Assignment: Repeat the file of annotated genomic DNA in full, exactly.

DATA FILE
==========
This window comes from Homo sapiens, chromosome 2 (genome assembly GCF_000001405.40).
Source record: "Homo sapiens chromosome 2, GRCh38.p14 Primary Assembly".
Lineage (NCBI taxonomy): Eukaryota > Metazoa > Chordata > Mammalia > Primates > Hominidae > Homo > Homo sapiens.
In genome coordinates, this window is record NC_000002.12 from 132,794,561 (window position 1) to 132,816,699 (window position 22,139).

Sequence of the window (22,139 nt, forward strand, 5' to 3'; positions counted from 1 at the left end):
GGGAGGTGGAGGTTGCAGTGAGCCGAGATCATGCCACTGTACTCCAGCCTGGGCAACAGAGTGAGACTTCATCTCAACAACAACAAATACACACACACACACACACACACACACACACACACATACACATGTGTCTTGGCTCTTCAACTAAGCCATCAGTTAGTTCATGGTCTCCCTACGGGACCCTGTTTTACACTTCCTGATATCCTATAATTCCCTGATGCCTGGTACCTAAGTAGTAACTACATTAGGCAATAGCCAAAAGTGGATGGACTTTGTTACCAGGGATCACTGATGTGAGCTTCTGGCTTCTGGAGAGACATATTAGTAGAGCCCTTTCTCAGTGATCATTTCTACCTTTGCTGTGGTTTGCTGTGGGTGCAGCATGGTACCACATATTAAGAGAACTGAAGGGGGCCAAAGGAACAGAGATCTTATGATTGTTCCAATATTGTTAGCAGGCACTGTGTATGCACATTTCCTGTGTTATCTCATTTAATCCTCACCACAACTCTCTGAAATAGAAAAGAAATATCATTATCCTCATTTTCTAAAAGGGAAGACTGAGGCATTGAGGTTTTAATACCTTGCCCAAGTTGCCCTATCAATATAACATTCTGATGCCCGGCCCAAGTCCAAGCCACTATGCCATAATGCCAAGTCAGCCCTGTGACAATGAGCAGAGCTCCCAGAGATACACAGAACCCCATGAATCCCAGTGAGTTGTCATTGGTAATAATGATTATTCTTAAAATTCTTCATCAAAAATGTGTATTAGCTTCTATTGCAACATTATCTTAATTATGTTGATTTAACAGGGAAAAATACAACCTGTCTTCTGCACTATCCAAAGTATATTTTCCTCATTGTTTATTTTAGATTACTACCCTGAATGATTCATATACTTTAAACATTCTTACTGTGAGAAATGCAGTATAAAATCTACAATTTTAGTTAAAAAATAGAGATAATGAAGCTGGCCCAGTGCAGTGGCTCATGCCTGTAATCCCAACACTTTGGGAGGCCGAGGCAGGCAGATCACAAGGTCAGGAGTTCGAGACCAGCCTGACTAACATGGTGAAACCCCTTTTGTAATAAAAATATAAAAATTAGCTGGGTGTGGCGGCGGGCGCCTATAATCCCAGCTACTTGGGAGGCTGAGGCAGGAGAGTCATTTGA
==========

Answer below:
This window comes from Homo sapiens, chromosome 2 (genome assembly GCF_000001405.40).
Source record: "Homo sapiens chromosome 2, GRCh38.p14 Primary Assembly".
Lineage (NCBI taxonomy): Eukaryota > Metazoa > Chordata > Mammalia > Primates > Hominidae > Homo > Homo sapiens.
In genome coordinates, this window is record NC_000002.12 from 132,794,561 (window position 1) to 132,816,699 (window position 22,139).

Sequence of the window (22,139 nt, forward strand, 5' to 3'; positions counted from 1 at the left end):
GGGAGGTGGAGGTTGCAGTGAGCCGAGATCATGCCACTGTACTCCAGCCTGGGCAACAGAGTGAGACTTCATCTCAACAACAACAAATACACACACACACACACACACACACACACACACACATACACATGTGTCTTGGCTCTTCAACTAAGCCATCAGTTAGTTCATGGTCTCCCTACGGGACCCTGTTTTACACTTCCTGATATCCTATAATTCCCTGATGCCTGGTACCTAAGTAGTAACTACATTAGGCAATAGCCAAAAGTGGATGGACTTTGTTACCAGGGATCACTGATGTGAGCTTCTGGCTTCTGGAGAGACATATTAGTAGAGCCCTTTCTCAGTGATCATTTCTACCTTTGCTGTGGTTTGCTGTGGGTGCAGCATGGTACCACATATTAAGAGAACTGAAGGGGGCCAAAGGAACAGAGATCTTATGATTGTTCCAATATTGTTAGCAGGCACTGTGTATGCACATTTCCTGTGTTATCTCATTTAATCCTCACCACAACTCTCTGAAATAGAAAAGAAATATCATTATCCTCATTTTCTAAAAGGGAAGACTGAGGCATTGAGGTTTTAATACCTTGCCCAAGTTGCCCTATCAATATAACATTCTGATGCCCGGCCCAAGTCCAAGCCACTATGCCATAATGCCAAGTCAGCCCTGTGACAATGAGCAGAGCTCCCAGAGATACACAGAACCCCATGAATCCCAGTGAGTTGTCATTGGTAATAATGATTATTCTTAAAATTCTTCATCAAAAATGTGTATTAGCTTCTATTGCAACATTATCTTAATTATGTTGATTTAACAGGGAAAAATACAACCTGTCTTCTGCACTATCCAAAGTATATTTTCCTCATTGTTTATTTTAGATTACTACCCTGAATGATTCATATACTTTAAACATTCTTACTGTGAGAAATGCAGTATAAAATCTACAATTTTAGTTAAAAAATAGAGATAATGAAGCTGGCCCAGTGCAGTGGCTCATGCCTGTAATCCCAACACTTTGGGAGGCCGAGGCAGGCAGATCACAAGGTCAGGAGTTCGAGACCAGCCTGACTAACATGGTGAAACCCCTTTTGTAATAAAAATATAAAAATTAGCTGGGTGTGGCGGCGGGCGCCTATAATCCCAGCTACTTGGGAGGCTGAGGCAGGAGAGTCATTTGA